Are you having trouble deciding whether to use lie or lay in conversation or writing? You're not alone! The verbs "to lay" and "to lie" are two of the trickiest verbs to choose between. It's not at all unusual for people to mix up these terms, but it is possible to tell them apart. Find out exactly what you need to know to easily remember the difference between lay vs. lie.
The words lay and lie have similar definitions, but their meanings are not identical. When learning the difference between lay and lie, it's important to first master the way these two words should be used in the present tense.
In the present tense, the verb "to lay" means to place something in a particular position. This most often means setting it down, perhaps on the ground or on a table. This verb is transitive, which means that it takes a direct object. In simple terms, "to lay" is an action you perform on something else.
- Sarah lays the pencil on the table when she is done writing.
- Lay the vase gently on the table so we can fix the crack.
- Could you please lay the pillows back on the sofa?
In the present tense, the verb "to lie" means to take on a recumbent position, typically stretched out on one's back or side. This verb is intransitive, meaning that it does not take a direct object. It's usually an action people or animals perform on themselves.
- I need to lie down and relax!
- You should lie flat on the floor to stretch your sore muscles.
- I decided to lie in bed with the baby because we aren't feeling well.
People sometimes confuse lie and lay when it comes to these meanings, often using lay when referring to themselves and lie when referring to an object. You can avoid making that error with a simple memory trick.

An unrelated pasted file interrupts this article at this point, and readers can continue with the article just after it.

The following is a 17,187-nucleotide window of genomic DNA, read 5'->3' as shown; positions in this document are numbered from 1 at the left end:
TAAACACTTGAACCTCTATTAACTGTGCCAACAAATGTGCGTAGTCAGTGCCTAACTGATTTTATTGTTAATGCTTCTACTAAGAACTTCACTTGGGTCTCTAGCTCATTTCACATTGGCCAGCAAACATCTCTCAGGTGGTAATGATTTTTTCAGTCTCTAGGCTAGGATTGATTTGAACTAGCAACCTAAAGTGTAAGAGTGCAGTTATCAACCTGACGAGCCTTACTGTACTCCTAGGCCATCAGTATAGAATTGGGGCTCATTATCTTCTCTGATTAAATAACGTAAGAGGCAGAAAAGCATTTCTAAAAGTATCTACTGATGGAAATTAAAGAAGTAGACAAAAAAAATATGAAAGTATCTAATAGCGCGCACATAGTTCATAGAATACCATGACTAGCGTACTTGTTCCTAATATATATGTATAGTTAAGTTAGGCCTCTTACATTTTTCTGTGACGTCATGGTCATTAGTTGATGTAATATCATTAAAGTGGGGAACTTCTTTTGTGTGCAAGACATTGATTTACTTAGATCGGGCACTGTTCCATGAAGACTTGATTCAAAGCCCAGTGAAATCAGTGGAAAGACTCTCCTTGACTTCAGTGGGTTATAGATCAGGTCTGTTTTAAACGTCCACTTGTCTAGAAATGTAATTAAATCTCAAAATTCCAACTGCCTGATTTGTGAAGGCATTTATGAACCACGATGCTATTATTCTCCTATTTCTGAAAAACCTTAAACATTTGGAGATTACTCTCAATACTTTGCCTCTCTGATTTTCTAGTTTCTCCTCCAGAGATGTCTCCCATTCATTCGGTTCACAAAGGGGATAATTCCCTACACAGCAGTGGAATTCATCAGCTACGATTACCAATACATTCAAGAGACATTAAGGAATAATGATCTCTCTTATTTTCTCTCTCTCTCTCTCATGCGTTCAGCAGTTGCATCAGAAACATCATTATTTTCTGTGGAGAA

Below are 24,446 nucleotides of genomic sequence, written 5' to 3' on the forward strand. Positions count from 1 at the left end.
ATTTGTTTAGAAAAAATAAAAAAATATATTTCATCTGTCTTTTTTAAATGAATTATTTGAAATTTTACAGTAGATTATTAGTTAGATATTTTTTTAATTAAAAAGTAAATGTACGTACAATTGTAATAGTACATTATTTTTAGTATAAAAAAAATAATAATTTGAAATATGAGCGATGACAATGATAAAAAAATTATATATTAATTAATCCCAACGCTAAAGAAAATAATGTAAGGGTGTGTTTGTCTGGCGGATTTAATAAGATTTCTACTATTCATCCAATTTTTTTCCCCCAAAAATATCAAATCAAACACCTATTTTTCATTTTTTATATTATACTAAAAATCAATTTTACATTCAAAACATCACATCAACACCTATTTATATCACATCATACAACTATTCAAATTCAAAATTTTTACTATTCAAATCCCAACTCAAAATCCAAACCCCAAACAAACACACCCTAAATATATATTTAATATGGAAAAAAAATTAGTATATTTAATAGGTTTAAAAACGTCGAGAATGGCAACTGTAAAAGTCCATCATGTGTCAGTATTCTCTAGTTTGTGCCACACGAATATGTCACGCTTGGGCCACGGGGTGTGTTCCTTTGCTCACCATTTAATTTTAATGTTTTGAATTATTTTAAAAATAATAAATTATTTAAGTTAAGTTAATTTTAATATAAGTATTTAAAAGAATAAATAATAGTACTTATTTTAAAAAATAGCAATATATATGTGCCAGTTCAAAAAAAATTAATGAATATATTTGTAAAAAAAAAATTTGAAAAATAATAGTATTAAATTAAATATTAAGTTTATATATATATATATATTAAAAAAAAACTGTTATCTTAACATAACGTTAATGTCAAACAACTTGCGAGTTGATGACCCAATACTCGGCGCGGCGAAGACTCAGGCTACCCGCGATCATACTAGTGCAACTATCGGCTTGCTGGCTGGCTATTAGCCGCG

- Lie has an "i" in it. If you were to lie down flat, your body would be in the shape of a capital "I." So, the word with the "i" goes along with the I-shaped position.
- Lay has an "a" in it. It means to place something. The word place also has an "a" in it. When you're talking about placing an object, use the word with an "a" (lay).
To get a sense of how to correctly use lie and lay in a sentence based on their meanings, take a look at these examples and their corrections.
In this case, the dish is the object that is placed in the dishwasher, so it takes the transitive verb "to lay".
- incorrect - I lie the dish in the dishwasher.
- correct - I lay the dish in the dishwasher.
In this case, a person is being told to place his or her own body on the sofa. Lie is the right verb here because there is no direct object and the meaning is to be recumbent, not to put an object somewhere.
- incorrect - Please lay down on the sofa until you feel better.
- correct - Please lie down on the sofa until you feel better.
Once you've mastered the difference between lay and lie in the present tense, you'll next need to focus on how to conjugate the verbs into other tenses, which adds a layer of difficulty. The conjugations of the verbs "to lay" and "to lie" are particularly confusing. This is because lie turns into lay in the past tense. In other words, the past tense form of the verb lie is exactly the same as the present tense verb lay.